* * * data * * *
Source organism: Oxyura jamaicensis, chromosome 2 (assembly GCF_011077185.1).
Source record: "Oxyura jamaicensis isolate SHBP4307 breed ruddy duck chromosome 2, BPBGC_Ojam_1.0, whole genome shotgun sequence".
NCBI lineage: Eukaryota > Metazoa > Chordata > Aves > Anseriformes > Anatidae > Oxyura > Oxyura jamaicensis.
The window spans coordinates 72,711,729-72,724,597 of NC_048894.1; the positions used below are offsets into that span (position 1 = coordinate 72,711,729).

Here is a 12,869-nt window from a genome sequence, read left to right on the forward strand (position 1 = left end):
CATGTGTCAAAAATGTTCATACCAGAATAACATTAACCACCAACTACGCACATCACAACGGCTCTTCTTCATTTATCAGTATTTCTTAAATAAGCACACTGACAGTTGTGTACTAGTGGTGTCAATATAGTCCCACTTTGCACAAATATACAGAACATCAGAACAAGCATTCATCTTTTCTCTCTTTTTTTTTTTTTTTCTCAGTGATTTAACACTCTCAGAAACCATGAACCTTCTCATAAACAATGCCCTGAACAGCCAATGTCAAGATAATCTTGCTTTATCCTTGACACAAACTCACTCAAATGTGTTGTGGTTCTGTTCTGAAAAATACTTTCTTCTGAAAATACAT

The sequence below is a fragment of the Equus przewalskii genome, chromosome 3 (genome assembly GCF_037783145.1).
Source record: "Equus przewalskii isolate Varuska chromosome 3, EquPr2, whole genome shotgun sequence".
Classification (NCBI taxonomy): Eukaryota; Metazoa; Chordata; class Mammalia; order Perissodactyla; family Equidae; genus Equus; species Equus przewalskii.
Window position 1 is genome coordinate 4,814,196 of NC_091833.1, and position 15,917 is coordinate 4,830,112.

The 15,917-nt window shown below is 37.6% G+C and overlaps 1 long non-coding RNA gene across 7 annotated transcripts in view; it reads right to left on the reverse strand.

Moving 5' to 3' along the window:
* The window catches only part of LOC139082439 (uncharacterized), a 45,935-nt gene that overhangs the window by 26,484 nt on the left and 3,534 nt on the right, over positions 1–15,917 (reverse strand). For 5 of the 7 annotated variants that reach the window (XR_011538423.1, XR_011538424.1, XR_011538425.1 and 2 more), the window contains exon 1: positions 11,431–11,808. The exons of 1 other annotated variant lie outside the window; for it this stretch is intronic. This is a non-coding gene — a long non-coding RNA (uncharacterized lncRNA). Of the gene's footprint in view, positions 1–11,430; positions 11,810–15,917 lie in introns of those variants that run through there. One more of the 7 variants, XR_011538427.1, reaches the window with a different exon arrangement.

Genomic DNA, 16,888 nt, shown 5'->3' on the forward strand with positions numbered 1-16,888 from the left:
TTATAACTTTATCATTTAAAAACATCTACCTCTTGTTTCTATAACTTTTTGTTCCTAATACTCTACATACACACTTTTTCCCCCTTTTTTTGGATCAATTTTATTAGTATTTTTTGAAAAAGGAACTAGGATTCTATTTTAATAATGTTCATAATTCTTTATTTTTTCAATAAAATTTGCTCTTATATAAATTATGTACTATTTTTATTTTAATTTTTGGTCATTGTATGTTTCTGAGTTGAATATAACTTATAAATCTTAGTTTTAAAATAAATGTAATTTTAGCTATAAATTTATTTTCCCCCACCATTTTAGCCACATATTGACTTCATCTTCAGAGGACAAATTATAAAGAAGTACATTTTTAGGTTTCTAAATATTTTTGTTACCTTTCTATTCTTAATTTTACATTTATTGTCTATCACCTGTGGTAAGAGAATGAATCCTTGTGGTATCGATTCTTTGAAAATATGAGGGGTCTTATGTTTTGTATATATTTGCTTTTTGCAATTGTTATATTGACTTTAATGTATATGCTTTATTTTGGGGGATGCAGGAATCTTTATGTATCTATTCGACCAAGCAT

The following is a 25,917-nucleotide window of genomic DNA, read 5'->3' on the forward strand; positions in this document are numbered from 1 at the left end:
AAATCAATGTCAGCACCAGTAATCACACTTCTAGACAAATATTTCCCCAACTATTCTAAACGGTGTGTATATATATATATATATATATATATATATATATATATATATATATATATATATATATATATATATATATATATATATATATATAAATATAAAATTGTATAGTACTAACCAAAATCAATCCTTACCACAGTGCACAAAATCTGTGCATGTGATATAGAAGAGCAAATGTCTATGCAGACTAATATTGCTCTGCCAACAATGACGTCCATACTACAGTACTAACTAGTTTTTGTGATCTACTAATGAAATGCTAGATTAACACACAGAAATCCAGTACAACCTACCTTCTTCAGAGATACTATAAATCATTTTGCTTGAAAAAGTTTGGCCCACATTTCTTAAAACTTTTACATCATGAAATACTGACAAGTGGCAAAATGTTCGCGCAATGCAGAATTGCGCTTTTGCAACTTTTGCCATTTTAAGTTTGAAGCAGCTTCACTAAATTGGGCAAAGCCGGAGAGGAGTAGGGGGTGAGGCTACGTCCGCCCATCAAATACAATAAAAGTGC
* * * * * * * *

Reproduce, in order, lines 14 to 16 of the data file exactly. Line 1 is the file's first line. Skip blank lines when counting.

Genomic DNA, 16,888 nt, shown 5'->3' on the forward strand with positions numbered 1-16,888 from the left:
TTATAACTTTATCATTTAAAAACATCTACCTCTTGTTTCTATAACTTTTTGTTCCTAATACTCTACATACACACTTTTTCCCCCTTTTTTTGGATCAATTTTATTAGTATTTTTTGAAAAAGGAACTAGGATTCTATTTTAATAATGTTCATAATTCTTTATTTTTTCAATAAAATTTGCTCTTATATAAATTATGTACTATTTTTATTTTAATTTTTGGTCATTGTATGTTTCTGAGTTGAATATAACTTATAAATCTTAGTTTTAAAATAAATGTAATTTTAGCTATAAATTTATTTTCCCCCACCATTTTAGCCACATATTGACTTCATCTTCAGAGGACAAATTATAAAGAAGTACATTTTTAGGTTTCTAAATATTTTTGTTACCTTTCTATTCTTAATTTTACATTTATTGTCTATCACCTGTGGTAAGAGAATGAATCCTTGTGGTATCGATTCTTTGAAAATATGAGGGGTCTTATGTTTTGTATATATTTGCTTTTTGCAATTGTTATATTGACTTTAATGTATATGCTTTATTTTGGGGGATGCAGGAATCTTTATGTATCTATTCGACCAAGCAT

The following is a 25,917-nucleotide window of genomic DNA, read 5'->3' on the forward strand; positions in this document are numbered from 1 at the left end: